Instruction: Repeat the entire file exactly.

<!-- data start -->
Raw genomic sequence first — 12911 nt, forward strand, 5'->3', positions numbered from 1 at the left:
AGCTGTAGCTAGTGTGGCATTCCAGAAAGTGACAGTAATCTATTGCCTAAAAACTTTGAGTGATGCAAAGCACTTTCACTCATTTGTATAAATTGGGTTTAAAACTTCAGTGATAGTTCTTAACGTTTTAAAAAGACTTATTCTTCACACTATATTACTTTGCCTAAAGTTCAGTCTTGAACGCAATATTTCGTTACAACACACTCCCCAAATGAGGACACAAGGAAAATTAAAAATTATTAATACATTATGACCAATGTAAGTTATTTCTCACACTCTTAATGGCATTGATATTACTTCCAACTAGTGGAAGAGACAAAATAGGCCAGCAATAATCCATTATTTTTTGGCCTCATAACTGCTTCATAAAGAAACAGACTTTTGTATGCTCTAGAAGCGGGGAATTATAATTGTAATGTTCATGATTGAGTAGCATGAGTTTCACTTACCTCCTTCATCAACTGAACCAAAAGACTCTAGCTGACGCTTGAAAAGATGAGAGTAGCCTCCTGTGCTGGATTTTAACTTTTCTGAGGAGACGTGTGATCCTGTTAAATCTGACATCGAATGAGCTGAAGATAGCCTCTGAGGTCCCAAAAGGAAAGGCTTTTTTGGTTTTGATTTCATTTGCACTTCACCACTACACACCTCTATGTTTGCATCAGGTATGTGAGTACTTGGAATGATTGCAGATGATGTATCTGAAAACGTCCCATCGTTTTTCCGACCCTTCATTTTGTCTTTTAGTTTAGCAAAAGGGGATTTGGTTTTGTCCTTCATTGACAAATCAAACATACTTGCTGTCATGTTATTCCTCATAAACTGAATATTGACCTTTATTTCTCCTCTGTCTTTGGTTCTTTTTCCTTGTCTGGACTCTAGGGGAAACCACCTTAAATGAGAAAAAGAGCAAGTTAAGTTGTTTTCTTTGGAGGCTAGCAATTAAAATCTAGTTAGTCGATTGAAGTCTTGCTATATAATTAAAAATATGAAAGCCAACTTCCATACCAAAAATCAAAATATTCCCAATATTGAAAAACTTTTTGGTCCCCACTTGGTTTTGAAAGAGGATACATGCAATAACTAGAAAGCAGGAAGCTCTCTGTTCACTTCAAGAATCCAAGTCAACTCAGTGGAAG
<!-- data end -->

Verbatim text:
Raw genomic sequence first — 12911 nt, forward strand, 5'->3', positions numbered from 1 at the left:
AGCTGTAGCTAGTGTGGCATTCCAGAAAGTGACAGTAATCTATTGCCTAAAAACTTTGAGTGATGCAAAGCACTTTCACTCATTTGTATAAATTGGGTTTAAAACTTCAGTGATAGTTCTTAACGTTTTAAAAAGACTTATTCTTCACACTATATTACTTTGCCTAAAGTTCAGTCTTGAACGCAATATTTCGTTACAACACACTCCCCAAATGAGGACACAAGGAAAATTAAAAATTATTAATACATTATGACCAATGTAAGTTATTTCTCACACTCTTAATGGCATTGATATTACTTCCAACTAGTGGAAGAGACAAAATAGGCCAGCAATAATCCATTATTTTTTGGCCTCATAACTGCTTCATAAAGAAACAGACTTTTGTATGCTCTAGAAGCGGGGAATTATAATTGTAATGTTCATGATTGAGTAGCATGAGTTTCACTTACCTCCTTCATCAACTGAACCAAAAGACTCTAGCTGACGCTTGAAAAGATGAGAGTAGCCTCCTGTGCTGGATTTTAACTTTTCTGAGGAGACGTGTGATCCTGTTAAATCTGACATCGAATGAGCTGAAGATAGCCTCTGAGGTCCCAAAAGGAAAGGCTTTTTTGGTTTTGATTTCATTTGCACTTCACCACTACACACCTCTATGTTTGCATCAGGTATGTGAGTACTTGGAATGATTGCAGATGATGTATCTGAAAACGTCCCATCGTTTTTCCGACCCTTCATTTTGTCTTTTAGTTTAGCAAAAGGGGATTTGGTTTTGTCCTTCATTGACAAATCAAACATACTTGCTGTCATGTTATTCCTCATAAACTGAATATTGACCTTTATTTCTCCTCTGTCTTTGGTTCTTTTTCCTTGTCTGGACTCTAGGGGAAACCACCTTAAATGAGAAAAAGAGCAAGTTAAGTTGTTTTCTTTGGAGGCTAGCAATTAAAATCTAGTTAGTCGATTGAAGTCTTGCTATATAATTAAAAATATGAAAGCCAACTTCCATACCAAAAATCAAAATATTCCCAATATTGAAAAACTTTTTGGTCCCCACTTGGTTTTGAAAGAGGATACATGCAATAACTAGAAAGCAGGAAGCTCTCTGTTCACTTCAAGAATCCAAGTCAACTCAGTGGAAG